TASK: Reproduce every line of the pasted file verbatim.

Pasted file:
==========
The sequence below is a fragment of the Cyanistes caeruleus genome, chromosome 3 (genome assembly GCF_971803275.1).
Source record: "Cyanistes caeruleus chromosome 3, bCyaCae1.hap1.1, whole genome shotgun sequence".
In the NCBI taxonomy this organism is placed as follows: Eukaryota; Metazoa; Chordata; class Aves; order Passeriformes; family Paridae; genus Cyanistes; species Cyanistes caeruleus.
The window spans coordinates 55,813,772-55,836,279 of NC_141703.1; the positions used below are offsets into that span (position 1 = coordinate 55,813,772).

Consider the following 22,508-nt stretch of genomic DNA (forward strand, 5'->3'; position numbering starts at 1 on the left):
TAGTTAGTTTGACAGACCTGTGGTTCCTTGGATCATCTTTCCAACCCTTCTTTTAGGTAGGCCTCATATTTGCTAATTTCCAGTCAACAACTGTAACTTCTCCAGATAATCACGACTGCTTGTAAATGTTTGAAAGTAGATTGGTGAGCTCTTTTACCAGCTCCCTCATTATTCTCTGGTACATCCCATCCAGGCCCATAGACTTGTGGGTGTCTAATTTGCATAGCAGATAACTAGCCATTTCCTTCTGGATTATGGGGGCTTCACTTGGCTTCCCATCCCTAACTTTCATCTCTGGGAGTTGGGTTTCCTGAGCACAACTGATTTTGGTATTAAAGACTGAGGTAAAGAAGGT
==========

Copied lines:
The sequence below is a fragment of the Cyanistes caeruleus genome, chromosome 3 (genome assembly GCF_971803275.1).
Source record: "Cyanistes caeruleus chromosome 3, bCyaCae1.hap1.1, whole genome shotgun sequence".
In the NCBI taxonomy this organism is placed as follows: Eukaryota; Metazoa; Chordata; class Aves; order Passeriformes; family Paridae; genus Cyanistes; species Cyanistes caeruleus.
The window spans coordinates 55,813,772-55,836,279 of NC_141703.1; the positions used below are offsets into that span (position 1 = coordinate 55,813,772).

Consider the following 22,508-nt stretch of genomic DNA (forward strand, 5'->3'; position numbering starts at 1 on the left):
TAGTTAGTTTGACAGACCTGTGGTTCCTTGGATCATCTTTCCAACCCTTCTTTTAGGTAGGCCTCATATTTGCTAATTTCCAGTCAACAACTGTAACTTCTCCAGATAATCACGACTGCTTGTAAATGTTTGAAAGTAGATTGGTGAGCTCTTTTACCAGCTCCCTCATTATTCTCTGGTACATCCCATCCAGGCCCATAGACTTGTGGGTGTCTAATTTGCATAGCAGATAACTAGCCATTTCCTTCTGGATTATGGGGGCTTCACTTGGCTTCCCATCCCTAACTTTCATCTCTGGGAGTTGGGTTTCCTGAGCACAACTGATTTTGGTATTAAAGACTGAGGTAAAGAAGGT